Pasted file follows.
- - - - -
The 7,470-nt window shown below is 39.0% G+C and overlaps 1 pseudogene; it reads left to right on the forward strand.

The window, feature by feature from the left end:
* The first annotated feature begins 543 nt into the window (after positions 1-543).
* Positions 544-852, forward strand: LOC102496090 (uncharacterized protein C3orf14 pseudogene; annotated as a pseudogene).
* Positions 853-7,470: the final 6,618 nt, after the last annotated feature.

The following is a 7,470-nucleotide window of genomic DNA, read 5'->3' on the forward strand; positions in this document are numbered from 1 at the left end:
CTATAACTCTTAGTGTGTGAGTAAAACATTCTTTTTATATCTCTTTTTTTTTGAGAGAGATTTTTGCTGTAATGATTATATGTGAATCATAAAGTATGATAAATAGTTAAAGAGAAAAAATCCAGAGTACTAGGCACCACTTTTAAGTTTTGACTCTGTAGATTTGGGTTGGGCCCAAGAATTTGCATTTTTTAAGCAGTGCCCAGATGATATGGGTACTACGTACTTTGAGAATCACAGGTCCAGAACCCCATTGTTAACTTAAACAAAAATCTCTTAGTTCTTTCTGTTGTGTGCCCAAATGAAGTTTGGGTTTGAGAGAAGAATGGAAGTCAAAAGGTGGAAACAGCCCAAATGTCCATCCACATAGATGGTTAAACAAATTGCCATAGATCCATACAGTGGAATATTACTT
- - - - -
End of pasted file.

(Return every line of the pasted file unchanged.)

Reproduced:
The 7,470-nt window shown below is 39.0% G+C and overlaps 1 pseudogene; it reads left to right on the forward strand.

The window, feature by feature from the left end:
* The first annotated feature begins 543 nt into the window (after positions 1-543).
* Positions 544-852, forward strand: LOC102496090 (uncharacterized protein C3orf14 pseudogene; annotated as a pseudogene).
* Positions 853-7,470: the final 6,618 nt, after the last annotated feature.

The following is a 7,470-nucleotide window of genomic DNA, read 5'->3' on the forward strand; positions in this document are numbered from 1 at the left end:
CTATAACTCTTAGTGTGTGAGTAAAACATTCTTTTTATATCTCTTTTTTTTTGAGAGAGATTTTTGCTGTAATGATTATATGTGAATCATAAAGTATGATAAATAGTTAAAGAGAAAAAATCCAGAGTACTAGGCACCACTTTTAAGTTTTGACTCTGTAGATTTGGGTTGGGCCCAAGAATTTGCATTTTTTAAGCAGTGCCCAGATGATATGGGTACTACGTACTTTGAGAATCACAGGTCCAGAACCCCATTGTTAACTTAAACAAAAATCTCTTAGTTCTTTCTGTTGTGTGCCCAAATGAAGTTTGGGTTTGAGAGAAGAATGGAAGTCAAAAGGTGGAAACAGCCCAAATGTCCATCCACATAGATGGTTAAACAAATTGCCATAGATCCATACAGTGGAATATTACTT